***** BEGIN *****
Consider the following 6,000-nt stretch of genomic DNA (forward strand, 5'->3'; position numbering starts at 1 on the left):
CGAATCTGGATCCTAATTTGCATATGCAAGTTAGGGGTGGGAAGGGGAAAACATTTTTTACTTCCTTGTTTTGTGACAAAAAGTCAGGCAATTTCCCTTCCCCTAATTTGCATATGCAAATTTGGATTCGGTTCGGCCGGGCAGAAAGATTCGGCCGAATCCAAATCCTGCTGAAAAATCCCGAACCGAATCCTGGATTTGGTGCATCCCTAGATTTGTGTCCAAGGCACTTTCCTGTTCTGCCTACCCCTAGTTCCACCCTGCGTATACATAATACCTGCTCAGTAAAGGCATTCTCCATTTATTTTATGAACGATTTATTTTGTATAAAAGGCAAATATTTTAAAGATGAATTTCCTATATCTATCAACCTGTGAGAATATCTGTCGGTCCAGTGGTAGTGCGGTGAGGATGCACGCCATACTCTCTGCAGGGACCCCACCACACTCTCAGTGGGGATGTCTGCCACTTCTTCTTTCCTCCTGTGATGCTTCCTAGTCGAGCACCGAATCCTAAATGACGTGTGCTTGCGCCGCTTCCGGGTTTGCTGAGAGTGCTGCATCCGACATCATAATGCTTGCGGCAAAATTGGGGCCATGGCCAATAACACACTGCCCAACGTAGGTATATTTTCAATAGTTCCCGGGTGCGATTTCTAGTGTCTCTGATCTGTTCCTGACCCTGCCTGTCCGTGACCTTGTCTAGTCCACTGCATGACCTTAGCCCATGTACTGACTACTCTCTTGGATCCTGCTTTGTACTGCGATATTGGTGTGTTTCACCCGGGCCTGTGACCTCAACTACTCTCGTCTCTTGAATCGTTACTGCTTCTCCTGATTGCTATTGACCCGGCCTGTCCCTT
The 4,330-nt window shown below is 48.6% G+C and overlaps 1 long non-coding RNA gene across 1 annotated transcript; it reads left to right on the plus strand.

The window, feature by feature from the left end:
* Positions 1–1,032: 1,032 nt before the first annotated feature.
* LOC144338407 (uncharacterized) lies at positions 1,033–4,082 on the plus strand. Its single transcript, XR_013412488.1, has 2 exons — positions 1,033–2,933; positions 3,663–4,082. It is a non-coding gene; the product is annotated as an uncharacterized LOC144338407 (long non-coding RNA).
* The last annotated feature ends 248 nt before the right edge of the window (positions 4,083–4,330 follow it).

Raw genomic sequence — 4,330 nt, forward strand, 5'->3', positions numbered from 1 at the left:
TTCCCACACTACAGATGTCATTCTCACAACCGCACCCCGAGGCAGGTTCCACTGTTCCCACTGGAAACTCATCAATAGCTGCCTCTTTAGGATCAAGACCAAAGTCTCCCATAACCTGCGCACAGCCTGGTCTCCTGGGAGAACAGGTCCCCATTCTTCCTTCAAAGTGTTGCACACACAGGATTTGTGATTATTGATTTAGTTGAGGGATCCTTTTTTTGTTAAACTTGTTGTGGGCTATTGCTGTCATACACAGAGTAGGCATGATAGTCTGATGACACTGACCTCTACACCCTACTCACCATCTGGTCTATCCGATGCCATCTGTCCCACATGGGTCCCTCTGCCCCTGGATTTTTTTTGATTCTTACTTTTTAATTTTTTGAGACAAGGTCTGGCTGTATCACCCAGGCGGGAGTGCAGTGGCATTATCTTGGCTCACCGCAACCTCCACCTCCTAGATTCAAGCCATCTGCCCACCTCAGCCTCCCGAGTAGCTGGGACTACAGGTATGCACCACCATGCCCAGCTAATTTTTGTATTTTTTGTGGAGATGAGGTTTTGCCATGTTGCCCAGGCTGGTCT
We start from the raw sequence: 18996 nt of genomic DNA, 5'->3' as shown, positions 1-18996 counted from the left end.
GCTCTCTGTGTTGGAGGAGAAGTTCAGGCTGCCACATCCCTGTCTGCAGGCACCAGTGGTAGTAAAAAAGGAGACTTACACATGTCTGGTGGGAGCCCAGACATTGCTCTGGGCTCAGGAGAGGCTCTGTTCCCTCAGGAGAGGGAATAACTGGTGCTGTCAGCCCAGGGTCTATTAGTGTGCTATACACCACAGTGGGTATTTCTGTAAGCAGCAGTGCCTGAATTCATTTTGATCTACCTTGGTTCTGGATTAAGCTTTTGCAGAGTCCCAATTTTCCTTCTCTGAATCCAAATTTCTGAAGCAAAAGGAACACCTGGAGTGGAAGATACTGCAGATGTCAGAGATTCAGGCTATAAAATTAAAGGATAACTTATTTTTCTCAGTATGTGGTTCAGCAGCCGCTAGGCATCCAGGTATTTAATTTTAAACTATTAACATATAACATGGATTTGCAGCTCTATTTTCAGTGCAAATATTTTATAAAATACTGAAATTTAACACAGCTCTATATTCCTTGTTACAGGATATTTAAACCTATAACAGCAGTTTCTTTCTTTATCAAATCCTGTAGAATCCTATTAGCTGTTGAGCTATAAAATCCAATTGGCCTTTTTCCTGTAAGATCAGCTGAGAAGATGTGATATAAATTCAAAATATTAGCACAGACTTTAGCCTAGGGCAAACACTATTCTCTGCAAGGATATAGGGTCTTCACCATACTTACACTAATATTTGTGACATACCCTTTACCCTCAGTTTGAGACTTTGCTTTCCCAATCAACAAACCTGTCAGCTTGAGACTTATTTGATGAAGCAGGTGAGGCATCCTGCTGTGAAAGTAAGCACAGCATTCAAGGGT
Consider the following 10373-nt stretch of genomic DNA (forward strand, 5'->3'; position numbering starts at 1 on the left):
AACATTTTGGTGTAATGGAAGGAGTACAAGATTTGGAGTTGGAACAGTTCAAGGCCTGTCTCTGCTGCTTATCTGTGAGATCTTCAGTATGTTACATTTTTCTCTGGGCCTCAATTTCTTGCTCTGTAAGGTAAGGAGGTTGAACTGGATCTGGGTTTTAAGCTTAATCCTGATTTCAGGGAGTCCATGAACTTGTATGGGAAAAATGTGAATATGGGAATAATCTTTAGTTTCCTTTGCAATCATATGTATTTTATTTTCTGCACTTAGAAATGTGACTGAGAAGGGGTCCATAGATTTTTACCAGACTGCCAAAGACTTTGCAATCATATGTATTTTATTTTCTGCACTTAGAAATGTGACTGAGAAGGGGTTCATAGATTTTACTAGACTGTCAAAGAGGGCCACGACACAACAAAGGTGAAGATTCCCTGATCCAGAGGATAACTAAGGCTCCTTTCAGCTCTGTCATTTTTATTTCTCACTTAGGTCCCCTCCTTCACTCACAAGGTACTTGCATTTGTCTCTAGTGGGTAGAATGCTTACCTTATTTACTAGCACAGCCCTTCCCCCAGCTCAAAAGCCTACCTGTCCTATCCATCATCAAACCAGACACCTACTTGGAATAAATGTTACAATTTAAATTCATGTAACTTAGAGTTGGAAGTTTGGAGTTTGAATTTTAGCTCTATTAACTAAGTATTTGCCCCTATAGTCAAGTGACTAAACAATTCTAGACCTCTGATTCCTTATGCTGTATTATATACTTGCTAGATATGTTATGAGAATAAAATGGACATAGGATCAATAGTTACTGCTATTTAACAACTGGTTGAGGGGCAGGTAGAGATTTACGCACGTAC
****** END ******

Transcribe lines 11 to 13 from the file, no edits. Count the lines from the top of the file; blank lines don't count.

GCTCTCTGTGTTGGAGGAGAAGTTCAGGCTGCCACATCCCTGTCTGCAGGCACCAGTGGTAGTAAAAAAGGAGACTTACACATGTCTGGTGGGAGCCCAGACATTGCTCTGGGCTCAGGAGAGGCTCTGTTCCCTCAGGAGAGGGAATAACTGGTGCTGTCAGCCCAGGGTCTATTAGTGTGCTATACACCACAGTGGGTATTTCTGTAAGCAGCAGTGCCTGAATTCATTTTGATCTACCTTGGTTCTGGATTAAGCTTTTGCAGAGTCCCAATTTTCCTTCTCTGAATCCAAATTTCTGAAGCAAAAGGAACACCTGGAGTGGAAGATACTGCAGATGTCAGAGATTCAGGCTATAAAATTAAAGGATAACTTATTTTTCTCAGTATGTGGTTCAGCAGCCGCTAGGCATCCAGGTATTTAATTTTAAACTATTAACATATAACATGGATTTGCAGCTCTATTTTCAGTGCAAATATTTTATAAAATACTGAAATTTAACACAGCTCTATATTCCTTGTTACAGGATATTTAAACCTATAACAGCAGTTTCTTTCTTTATCAAATCCTGTAGAATCCTATTAGCTGTTGAGCTATAAAATCCAATTGGCCTTTTTCCTGTAAGATCAGCTGAGAAGATGTGATATAAATTCAAAATATTAGCACAGACTTTAGCCTAGGGCAAACACTATTCTCTGCAAGGATATAGGGTCTTCACCATACTTACACTAATATTTGTGACATACCCTTTACCCTCAGTTTGAGACTTTGCTTTCCCAATCAACAAACCTGTCAGCTTGAGACTTATTTGATGAAGCAGGTGAGGCATCCTGCTGTGAAAGTAAGCACAGCATTCAAGGGT
Consider the following 10373-nt stretch of genomic DNA (forward strand, 5'->3'; position numbering starts at 1 on the left):
AACATTTTGGTGTAATGGAAGGAGTACAAGATTTGGAGTTGGAACAGTTCAAGGCCTGTCTCTGCTGCTTATCTGTGAGATCTTCAGTATGTTACATTTTTCTCTGGGCCTCAATTTCTTGCTCTGTAAGGTAAGGAGGTTGAACTGGATCTGGGTTTTAAGCTTAATCCTGATTTCAGGGAGTCCATGAACTTGTATGGGAAAAATGTGAATATGGGAATAATCTTTAGTTTCCTTTGCAATCATATGTATTTTATTTTCTGCACTTAGAAATGTGACTGAGAAGGGGTCCATAGATTTTTACCAGACTGCCAAAGACTTTGCAATCATATGTATTTTATTTTCTGCACTTAGAAATGTGACTGAGAAGGGGTTCATAGATTTTACTAGACTGTCAAAGAGGGCCACGACACAACAAAGGTGAAGATTCCCTGATCCAGAGGATAACTAAGGCTCCTTTCAGCTCTGTCATTTTTATTTCTCACTTAGGTCCCCTCCTTCACTCACAAGGTACTTGCATTTGTCTCTAGTGGGTAGAATGCTTACCTTATTTACTAGCACAGCCCTTCCCCCAGCTCAAAAGCCTACCTGTCCTATCCATCATCAAACCAGACACCTACTTGGAATAAATGTTACAATTTAAATTCATGTAACTTAGAGTTGGAAGTTTGGAGTTTGAATTTTAGCTCTATTAACTAAGTATTTGCCCCTATAGTCAAGTGACTAAACAATTCTAGACCTCTGATTCCTTATGCTGTATTATATACTTGCTAGATATGTTATGAGAATAAAATGGACATAGGATCAATAGTTACTGCTATTTAACAACTGGTTGAGGGGCAGGTAGAGATTTACGCACGTAC